Once, shortly after the malaria and your tsetse fly, after I was grieving for longer than I thought I ever could or should, someone I’d never met came to me. A girl, your friend. Maria with a funny accent like yours: Meleeya. She said, “He died but he wasn’t alone. You should know. It might make it better.”
“Who was with him?” I asked. I invited her in and gave her a gin and tonic that she downed before I could take the first sip of mine. I was gripping the edge of my chair and trying to be calm. If she’d looked at my knuckles or listened for my teeth she would perhaps not have gone on to say what she did. I made her another drink.
“Me.” Here she looked into my eyes with her stony brown ones and then stopped and dropped them like pebbles onto her lap. She drank more and said, “I tell you because he talked about you to me. He loved you. He wanted to come back to you, I think. Most of the time he did. I thought you should know. Perhaps it’s what he’d have given you if he were here.” After the drink was gone, there was nothing left. I never saw her, the lover at the end of your life, again. And honestly, I didn’t think about her, either. Not so much. I already knew what I was going do. I knew what I was up to.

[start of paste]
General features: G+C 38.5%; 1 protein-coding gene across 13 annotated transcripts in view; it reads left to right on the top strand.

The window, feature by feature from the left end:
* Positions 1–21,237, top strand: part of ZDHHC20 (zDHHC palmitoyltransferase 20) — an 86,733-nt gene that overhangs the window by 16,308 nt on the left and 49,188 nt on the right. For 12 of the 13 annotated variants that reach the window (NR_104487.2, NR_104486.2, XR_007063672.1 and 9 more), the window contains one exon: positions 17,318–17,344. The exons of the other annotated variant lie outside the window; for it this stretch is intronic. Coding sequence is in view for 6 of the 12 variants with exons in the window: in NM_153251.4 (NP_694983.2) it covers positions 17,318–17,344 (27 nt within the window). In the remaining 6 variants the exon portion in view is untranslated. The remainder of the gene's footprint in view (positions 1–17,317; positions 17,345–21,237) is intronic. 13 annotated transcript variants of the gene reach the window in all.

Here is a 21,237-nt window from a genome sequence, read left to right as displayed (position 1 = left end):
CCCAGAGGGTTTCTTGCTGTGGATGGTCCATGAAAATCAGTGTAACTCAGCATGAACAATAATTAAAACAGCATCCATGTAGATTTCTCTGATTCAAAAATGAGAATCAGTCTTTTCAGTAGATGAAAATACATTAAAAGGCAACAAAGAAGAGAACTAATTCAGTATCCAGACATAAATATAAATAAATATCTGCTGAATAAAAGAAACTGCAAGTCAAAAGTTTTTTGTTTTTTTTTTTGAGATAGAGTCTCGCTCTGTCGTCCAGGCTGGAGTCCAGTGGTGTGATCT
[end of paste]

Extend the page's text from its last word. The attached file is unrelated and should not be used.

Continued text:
Now the man on my roof, this other unwelcome visitor, hands me a greasy scrap of a flier, a reminder about the ban: No new metals. No new plastics. No new paper. No new glass. No new clothes. No new people. Watch for rain and put your siphons out in time. Always wear your filtration devices, even inside.
“Why are you bothering to save us?” I ask him. It’s almost black out now, so I light some candles. Candles are easy to remake and recycle. I’ve got tons.
He looks for a while at the sick city, turning in the direction of Old Cleveland Heights, Old Lakewood, Old Cuyahoga Town. He drums his fingers on his helmet.
“I don’t know what else to do.”